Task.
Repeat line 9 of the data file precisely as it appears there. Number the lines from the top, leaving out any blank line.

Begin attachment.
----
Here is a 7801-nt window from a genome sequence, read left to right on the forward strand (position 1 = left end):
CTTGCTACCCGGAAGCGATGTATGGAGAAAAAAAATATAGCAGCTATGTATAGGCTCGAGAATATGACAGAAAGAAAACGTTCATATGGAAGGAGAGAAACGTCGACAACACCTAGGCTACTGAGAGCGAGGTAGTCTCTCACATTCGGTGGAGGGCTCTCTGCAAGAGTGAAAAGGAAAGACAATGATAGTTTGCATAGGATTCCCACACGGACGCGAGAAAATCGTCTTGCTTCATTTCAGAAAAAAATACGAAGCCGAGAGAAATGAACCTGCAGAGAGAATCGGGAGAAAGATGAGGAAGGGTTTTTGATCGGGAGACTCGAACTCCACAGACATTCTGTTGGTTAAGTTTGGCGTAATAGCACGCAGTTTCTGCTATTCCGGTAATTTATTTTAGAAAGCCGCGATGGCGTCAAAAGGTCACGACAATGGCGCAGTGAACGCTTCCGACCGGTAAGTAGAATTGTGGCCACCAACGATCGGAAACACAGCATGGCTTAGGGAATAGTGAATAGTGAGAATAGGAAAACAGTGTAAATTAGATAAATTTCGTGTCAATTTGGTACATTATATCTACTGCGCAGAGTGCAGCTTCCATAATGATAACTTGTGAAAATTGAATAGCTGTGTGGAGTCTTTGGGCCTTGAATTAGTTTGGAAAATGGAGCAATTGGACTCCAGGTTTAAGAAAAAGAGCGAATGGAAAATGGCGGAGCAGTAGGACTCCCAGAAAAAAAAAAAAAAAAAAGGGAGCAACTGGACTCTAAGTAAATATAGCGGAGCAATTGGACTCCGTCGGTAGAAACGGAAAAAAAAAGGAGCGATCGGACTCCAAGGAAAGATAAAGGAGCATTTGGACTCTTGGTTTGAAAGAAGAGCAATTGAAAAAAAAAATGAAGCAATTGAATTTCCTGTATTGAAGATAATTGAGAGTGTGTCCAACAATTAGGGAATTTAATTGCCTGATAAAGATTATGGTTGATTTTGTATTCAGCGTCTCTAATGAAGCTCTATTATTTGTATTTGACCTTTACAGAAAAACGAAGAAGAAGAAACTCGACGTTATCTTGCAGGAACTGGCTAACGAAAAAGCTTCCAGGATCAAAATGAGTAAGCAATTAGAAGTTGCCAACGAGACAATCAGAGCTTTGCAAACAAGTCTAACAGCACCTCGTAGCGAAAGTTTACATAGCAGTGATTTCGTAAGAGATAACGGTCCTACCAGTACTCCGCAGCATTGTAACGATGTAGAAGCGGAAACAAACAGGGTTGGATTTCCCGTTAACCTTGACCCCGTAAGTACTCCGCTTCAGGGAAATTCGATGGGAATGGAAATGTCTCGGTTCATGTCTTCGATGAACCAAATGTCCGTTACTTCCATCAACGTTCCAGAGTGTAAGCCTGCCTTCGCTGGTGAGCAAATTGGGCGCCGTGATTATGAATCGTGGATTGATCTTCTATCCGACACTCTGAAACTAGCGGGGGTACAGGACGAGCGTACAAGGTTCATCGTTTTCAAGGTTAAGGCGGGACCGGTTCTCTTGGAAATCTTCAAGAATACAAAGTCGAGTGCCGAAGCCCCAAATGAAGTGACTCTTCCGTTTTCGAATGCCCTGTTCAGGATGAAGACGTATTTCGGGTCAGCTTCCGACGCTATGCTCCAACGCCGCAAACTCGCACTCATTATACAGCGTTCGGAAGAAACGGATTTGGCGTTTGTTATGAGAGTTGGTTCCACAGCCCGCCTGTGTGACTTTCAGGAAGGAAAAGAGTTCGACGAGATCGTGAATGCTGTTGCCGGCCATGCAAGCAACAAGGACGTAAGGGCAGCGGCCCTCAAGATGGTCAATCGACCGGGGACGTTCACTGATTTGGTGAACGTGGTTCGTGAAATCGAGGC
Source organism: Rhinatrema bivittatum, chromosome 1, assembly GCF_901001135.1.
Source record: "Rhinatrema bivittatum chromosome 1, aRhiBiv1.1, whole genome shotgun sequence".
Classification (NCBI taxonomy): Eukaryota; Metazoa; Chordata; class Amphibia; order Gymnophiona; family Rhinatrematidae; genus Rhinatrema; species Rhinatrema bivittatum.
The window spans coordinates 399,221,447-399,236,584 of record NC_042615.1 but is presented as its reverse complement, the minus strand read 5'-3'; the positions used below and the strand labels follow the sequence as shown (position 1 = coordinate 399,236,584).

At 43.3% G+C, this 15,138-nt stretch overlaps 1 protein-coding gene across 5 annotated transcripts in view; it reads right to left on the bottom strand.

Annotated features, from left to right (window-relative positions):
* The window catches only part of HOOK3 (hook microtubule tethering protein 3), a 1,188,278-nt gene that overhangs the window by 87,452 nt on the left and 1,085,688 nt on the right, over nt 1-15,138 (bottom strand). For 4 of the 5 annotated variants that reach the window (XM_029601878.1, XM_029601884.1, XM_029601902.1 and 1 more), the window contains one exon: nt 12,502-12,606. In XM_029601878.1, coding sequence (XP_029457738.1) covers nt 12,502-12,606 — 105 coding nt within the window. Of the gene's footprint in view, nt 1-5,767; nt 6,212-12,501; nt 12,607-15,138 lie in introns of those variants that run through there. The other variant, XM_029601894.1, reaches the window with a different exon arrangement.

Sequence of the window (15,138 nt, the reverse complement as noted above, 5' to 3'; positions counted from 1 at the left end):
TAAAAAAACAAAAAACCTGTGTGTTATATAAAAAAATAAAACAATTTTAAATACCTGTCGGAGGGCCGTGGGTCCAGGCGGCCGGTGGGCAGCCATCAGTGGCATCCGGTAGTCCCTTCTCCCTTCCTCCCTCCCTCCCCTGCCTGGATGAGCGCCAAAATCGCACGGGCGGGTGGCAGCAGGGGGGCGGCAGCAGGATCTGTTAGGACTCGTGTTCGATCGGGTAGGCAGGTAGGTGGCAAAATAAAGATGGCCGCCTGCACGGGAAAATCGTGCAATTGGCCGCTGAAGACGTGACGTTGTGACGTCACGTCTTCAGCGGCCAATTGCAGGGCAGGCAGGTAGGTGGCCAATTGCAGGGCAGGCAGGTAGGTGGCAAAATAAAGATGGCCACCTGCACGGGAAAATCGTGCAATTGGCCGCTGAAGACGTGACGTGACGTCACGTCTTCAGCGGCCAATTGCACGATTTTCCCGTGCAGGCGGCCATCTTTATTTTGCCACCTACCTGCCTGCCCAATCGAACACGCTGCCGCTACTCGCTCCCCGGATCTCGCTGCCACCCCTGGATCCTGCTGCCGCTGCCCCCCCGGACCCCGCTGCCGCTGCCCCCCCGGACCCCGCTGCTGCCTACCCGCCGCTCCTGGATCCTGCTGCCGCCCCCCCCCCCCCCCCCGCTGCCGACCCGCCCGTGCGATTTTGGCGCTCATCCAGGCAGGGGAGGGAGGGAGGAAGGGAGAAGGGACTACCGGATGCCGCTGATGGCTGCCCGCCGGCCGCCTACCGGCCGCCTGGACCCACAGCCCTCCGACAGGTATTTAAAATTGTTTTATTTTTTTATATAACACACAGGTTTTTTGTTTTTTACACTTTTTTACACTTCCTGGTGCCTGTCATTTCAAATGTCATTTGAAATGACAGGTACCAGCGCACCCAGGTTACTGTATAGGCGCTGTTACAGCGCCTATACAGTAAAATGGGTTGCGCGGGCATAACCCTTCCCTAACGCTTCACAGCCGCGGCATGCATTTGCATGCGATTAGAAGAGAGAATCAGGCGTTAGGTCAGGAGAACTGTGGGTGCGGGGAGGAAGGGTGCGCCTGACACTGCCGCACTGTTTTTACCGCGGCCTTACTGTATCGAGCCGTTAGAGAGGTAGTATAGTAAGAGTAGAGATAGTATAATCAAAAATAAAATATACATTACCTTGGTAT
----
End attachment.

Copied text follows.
* The window catches only part of HOOK3 (hook microtubule tethering protein 3), a 1,188,278-nt gene that overhangs the window by 87,452 nt on the left and 1,085,688 nt on the right, over nt 1-15,138 (bottom strand). For 4 of the 5 annotated variants that reach the window (XM_029601878.1, XM_029601884.1, XM_029601902.1 and 1 more), the window contains one exon: nt 12,502-12,606. In XM_029601878.1, coding sequence (XP_029457738.1) covers nt 12,502-12,606 — 105 coding nt within the window. Of the gene's footprint in view, nt 1-5,767; nt 6,212-12,501; nt 12,607-15,138 lie in introns of those variants that run through there. The other variant, XM_029601894.1, reaches the window with a different exon arrangement.